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I saw this today, I checked in Mathematica and the integral comes out to $\pi$, but I have no idea how to solve it.

FREE Wi-Fi: The Wi-Fi password is the first $10$ digits of the answer. $$\int_{-2}^2\left(x^3\cos\frac x2+\frac12\right)\sqrt{4-x^2}\ dx$$

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The integrand is the sum of an odd and even function, and only the latter contributes, so it's $\int_0^2\sqrt{4-x^2}dx$. This is a quarter of the area of a radius-$2$ circle, i.e. $\pi$.

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    $\begingroup$ Oh boy now I feel foolish for not thinking about that haha. $\endgroup$ – Kai Nov 8 at 22:39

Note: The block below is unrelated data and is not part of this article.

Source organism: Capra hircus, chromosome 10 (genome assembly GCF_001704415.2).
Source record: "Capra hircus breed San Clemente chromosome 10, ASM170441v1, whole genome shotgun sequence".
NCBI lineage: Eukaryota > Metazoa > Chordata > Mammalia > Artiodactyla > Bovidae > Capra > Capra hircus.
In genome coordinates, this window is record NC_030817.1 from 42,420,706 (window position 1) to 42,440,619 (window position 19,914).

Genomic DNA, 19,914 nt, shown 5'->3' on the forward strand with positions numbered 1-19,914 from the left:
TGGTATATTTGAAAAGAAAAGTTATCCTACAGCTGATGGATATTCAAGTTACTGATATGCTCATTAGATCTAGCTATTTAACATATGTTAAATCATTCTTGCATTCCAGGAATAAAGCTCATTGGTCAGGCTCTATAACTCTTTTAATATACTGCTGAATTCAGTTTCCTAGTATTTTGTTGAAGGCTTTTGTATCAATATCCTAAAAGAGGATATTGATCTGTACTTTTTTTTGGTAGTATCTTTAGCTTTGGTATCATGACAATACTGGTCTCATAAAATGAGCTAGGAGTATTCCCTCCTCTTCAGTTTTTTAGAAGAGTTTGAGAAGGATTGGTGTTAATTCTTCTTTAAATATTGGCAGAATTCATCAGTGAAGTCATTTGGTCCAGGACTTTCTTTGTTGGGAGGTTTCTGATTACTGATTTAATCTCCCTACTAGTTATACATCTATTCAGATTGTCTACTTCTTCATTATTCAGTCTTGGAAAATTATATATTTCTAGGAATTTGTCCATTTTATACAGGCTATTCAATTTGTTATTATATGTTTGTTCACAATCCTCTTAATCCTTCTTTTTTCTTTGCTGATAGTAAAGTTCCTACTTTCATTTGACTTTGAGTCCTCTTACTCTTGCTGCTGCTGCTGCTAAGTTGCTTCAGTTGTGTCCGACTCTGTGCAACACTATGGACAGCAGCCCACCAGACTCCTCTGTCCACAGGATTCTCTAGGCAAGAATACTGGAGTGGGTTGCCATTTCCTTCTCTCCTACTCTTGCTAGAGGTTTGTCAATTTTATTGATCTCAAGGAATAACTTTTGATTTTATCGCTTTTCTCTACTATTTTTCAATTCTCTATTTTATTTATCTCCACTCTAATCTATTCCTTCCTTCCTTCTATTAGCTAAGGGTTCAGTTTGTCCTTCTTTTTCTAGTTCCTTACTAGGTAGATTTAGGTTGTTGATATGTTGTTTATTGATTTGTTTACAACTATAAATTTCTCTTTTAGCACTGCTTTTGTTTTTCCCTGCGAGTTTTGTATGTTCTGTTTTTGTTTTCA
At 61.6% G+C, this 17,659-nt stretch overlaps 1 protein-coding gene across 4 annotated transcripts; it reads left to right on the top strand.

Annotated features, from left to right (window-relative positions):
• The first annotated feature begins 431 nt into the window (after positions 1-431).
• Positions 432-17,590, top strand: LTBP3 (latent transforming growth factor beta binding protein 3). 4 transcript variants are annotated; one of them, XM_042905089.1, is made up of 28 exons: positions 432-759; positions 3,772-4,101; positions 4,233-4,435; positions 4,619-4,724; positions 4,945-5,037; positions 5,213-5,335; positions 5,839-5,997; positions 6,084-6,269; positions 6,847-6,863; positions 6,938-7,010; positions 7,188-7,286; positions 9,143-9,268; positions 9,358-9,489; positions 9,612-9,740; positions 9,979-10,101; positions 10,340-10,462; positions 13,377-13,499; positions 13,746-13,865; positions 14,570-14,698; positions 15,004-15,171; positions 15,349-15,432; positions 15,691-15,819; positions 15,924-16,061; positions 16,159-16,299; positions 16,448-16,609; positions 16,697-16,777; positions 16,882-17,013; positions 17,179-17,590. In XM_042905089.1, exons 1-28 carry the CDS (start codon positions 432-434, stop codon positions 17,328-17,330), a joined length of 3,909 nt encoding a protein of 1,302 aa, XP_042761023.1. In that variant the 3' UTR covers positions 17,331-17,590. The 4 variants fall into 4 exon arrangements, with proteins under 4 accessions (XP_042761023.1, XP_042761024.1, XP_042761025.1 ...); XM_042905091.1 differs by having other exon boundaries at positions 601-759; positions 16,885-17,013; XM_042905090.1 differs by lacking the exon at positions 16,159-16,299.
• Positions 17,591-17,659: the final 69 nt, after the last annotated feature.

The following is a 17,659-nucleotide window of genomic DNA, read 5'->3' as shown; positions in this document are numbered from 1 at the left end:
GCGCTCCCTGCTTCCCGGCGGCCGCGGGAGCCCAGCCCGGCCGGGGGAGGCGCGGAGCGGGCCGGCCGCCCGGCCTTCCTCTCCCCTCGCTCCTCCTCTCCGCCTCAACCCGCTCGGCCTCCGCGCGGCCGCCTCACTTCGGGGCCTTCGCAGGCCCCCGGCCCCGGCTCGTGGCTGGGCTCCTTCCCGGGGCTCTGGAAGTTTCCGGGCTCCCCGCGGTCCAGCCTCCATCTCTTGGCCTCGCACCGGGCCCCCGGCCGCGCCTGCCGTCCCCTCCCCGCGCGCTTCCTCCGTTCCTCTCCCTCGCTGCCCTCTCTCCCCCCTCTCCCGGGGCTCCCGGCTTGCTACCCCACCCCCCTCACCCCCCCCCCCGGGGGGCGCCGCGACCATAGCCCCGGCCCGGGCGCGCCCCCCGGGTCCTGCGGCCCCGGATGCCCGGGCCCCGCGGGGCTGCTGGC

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We have that $$\int_{-2}^2 x^3 \cos\frac x2 \sqrt{4-x^2} dx =0$$ since the integrand is point symmetrix in the origin. Since $\sqrt{4-x^2}$ on $[-2;2]$ is the formula for the upper part of a circle we find that $$\int_{-2}^2 \sqrt{4-x^2} dx=\frac 12 \pi r^2=\frac 12 \pi 2^2=2\pi$$ So the whole integral is: $$\int_{-2}^2(x^3\cos \frac x2 +\frac 12 )\sqrt{4-x^2} dx=\int_{-2}^2 x^3 \cos\frac x2 \sqrt{4-x^2} dx+\frac 12\int_{-2}^2 \sqrt{4-x^2} dx=0+\frac 12 2\pi=\pi$$

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